How to find Balance in Parenting and Working
"So are you working?" my friend asked, on a wintry afternoon two months after my second son was born.
My friend was perched on my couch, between a pile of board books and several toy dump trucks.
My youngest was clawing at my neck as he nursed. My toddler was pushing all the dining room chairs into the small hallway, barricading the bathroom.
The question made me feel ashamed. Which wasn't my friend's fault for asking the question--it was my fault for having unrealistic expectations about how much I could accomplish while caring for two kids under the age of two with no childcare. But even though I sensed my expectations were unrealistic, they've still been hard to shake.
I know there’s no such thing as a perfect mother, who has time to do all the work and parenting she wants. But I still struggle with how to live that acceptance. I struggle with how to figure out if there's no perfect balance, how do I decide to spend my time?
My friends and I talk about it all the time: how we try to balance work and parenting and never feel like we actually achieve any balance. Moms who work full time sometimes say they don't get enough time with their kids. Moms who are at home full time with their kids sometimes say they aren't pursuing the goals they've always held dear or they aren't contributing as much as they'd like to the household income.
Either way, it can become a ripe ground for resentment and guilt to build.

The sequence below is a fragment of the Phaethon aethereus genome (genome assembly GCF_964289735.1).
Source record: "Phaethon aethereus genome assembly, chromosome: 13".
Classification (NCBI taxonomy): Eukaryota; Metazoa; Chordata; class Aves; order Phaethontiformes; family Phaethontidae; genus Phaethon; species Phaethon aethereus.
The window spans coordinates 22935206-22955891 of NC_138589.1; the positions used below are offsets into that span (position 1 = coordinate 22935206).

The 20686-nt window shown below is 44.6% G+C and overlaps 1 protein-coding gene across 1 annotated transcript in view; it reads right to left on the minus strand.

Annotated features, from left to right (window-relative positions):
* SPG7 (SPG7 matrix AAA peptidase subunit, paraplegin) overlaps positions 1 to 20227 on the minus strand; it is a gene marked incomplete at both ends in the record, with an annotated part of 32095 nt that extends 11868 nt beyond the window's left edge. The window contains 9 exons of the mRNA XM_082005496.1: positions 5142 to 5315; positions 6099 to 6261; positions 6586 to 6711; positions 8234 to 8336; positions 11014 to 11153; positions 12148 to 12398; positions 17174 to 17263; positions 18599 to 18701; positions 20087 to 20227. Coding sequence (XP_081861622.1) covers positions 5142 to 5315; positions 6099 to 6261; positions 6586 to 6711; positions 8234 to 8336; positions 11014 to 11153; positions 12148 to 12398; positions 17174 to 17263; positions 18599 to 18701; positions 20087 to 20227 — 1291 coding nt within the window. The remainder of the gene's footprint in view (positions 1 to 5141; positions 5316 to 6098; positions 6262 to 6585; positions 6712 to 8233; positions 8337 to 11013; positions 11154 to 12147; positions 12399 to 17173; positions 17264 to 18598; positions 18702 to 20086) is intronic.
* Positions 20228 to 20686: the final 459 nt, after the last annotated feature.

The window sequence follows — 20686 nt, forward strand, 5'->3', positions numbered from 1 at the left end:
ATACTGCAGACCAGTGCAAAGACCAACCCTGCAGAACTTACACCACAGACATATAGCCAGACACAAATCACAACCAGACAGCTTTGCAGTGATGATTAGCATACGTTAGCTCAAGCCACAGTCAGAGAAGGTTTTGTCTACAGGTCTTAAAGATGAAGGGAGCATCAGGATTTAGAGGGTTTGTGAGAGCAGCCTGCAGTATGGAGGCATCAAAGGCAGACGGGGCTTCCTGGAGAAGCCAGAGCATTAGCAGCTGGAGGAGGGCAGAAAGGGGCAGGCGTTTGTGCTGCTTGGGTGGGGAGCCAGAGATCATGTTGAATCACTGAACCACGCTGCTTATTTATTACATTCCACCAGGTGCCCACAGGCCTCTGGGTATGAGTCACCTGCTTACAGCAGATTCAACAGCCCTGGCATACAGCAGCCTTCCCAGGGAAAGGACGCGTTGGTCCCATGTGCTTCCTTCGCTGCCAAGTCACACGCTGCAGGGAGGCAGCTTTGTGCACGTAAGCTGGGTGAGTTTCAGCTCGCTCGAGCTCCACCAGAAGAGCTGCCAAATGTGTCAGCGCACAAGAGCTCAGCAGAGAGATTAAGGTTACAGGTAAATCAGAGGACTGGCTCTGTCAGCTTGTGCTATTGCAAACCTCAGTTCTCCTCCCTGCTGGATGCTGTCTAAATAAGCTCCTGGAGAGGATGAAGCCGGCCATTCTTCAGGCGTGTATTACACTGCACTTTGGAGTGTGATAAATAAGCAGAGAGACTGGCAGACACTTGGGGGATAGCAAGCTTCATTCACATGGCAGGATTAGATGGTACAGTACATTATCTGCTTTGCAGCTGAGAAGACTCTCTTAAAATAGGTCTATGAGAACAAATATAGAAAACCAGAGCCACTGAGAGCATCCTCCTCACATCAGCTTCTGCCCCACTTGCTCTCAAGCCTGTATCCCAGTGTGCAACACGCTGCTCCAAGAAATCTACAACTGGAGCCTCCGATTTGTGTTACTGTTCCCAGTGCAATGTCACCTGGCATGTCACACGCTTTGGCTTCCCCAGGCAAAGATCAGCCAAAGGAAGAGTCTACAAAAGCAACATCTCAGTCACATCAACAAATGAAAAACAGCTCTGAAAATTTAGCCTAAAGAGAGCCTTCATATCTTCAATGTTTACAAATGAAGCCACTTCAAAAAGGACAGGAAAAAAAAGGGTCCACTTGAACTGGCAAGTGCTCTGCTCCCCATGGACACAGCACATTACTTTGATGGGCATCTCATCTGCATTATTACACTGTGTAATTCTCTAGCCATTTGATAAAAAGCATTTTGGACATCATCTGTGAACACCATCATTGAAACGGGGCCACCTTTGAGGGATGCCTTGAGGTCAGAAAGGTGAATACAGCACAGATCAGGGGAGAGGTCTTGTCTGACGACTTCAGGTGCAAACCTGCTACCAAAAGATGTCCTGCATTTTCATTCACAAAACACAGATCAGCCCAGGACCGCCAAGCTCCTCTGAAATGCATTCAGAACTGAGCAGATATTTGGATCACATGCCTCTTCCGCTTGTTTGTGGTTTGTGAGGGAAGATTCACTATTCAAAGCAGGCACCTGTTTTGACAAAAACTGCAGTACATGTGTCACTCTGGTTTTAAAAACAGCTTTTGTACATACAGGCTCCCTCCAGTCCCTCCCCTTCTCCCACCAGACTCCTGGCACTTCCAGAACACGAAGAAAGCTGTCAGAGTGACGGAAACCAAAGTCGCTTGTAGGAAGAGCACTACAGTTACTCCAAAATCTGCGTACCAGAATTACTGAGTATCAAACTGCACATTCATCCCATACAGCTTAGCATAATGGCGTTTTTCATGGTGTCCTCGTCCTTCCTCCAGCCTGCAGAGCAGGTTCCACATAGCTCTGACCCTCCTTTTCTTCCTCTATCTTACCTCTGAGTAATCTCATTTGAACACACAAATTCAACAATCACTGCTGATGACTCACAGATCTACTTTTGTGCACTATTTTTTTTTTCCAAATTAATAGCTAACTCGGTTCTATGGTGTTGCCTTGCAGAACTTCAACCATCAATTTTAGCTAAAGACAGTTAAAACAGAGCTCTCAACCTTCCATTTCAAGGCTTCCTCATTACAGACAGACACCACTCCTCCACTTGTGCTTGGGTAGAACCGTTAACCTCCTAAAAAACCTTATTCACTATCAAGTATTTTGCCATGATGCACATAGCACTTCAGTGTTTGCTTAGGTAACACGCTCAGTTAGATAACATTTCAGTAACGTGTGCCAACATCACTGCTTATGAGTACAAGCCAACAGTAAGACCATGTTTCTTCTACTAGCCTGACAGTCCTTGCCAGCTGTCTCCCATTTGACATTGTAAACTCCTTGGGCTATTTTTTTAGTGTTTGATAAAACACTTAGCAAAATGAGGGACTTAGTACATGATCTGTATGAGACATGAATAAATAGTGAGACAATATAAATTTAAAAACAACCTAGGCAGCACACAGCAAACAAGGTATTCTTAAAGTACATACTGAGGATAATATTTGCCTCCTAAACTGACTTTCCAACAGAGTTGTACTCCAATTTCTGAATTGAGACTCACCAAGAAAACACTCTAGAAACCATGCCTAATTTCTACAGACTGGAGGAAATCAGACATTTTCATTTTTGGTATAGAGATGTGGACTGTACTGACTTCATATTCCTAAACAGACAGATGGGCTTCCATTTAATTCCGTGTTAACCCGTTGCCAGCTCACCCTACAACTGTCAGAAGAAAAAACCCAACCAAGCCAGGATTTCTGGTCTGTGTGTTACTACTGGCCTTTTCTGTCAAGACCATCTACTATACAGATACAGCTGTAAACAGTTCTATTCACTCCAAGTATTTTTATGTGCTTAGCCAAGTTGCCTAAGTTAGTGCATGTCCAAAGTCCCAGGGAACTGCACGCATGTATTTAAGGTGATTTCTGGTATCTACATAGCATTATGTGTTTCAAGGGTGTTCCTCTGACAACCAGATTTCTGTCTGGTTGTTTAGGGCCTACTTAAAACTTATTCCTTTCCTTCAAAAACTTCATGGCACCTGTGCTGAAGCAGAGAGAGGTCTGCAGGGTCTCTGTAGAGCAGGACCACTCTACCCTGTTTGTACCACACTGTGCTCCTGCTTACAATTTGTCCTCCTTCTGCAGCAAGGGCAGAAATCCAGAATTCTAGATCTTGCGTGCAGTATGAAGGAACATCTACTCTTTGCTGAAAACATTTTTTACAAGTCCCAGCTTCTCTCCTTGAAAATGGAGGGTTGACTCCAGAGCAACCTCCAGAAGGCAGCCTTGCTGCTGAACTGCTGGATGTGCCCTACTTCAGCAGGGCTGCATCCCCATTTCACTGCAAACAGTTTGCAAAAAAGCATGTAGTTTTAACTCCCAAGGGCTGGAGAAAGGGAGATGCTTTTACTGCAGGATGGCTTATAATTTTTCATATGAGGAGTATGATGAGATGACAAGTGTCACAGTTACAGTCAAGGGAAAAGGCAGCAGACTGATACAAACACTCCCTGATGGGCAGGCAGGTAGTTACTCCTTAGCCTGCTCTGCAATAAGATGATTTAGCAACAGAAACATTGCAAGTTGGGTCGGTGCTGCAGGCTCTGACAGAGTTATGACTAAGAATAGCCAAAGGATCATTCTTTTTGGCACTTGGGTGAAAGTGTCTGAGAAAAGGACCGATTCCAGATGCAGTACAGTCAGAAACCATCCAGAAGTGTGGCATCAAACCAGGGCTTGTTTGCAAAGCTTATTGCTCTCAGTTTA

The word "balance" itself can bring to mind a tightrope walker or a juggler balancing several different balls in the air at the same time. These images are stressful and tense; they suggest that the one doing the balancing act always needs to be performing at an optimal level.
As a new mother, I definitely didn't feel like I was performing at an optimal level. Not only was my time shattered by constant requests for more milk or Cheerios, but my focus was splintered by the myriad small tasks that filled my day, from diaper changes to cleaning spit up off the floor.
The other day when I was sitting on the floor with my infant, he grabbed my shorts and pulled himself few inches toward me. Summer, I realized, would be the season of his crawling.
Infants pass through stages so quickly, that each season of their first year may correspond to a different stage. Fall was birth. Winter was holding his head up. Spring was sitting with support. Summer is crawling.
And with each stage he goes through, I go through another stage. As my kids get a little older and have a little more independence, I get a little more time to devote to work. And I know that decades from now, I'll have too much time to work and not enough time with them, as they slip out of the house to see their girlfriends or go to their own jobs.
Balance doesn't have to be doing everything at once, keeping all the balls in the air. Balance may be allowing your life to have natural seasons.
Balance may be impossible to achieve on every single day. You may not feel that each day you've done just the right amount of work or parenting needed. So while you may not get perfect balance every day, you may get balance over the course of your life when you add all the different seasons up.
And hopefully, years from now, you can step back and look at your life and see that you had what you needed in it. Some time for the kids. Some time for work. And a chance to accept every season that came your way.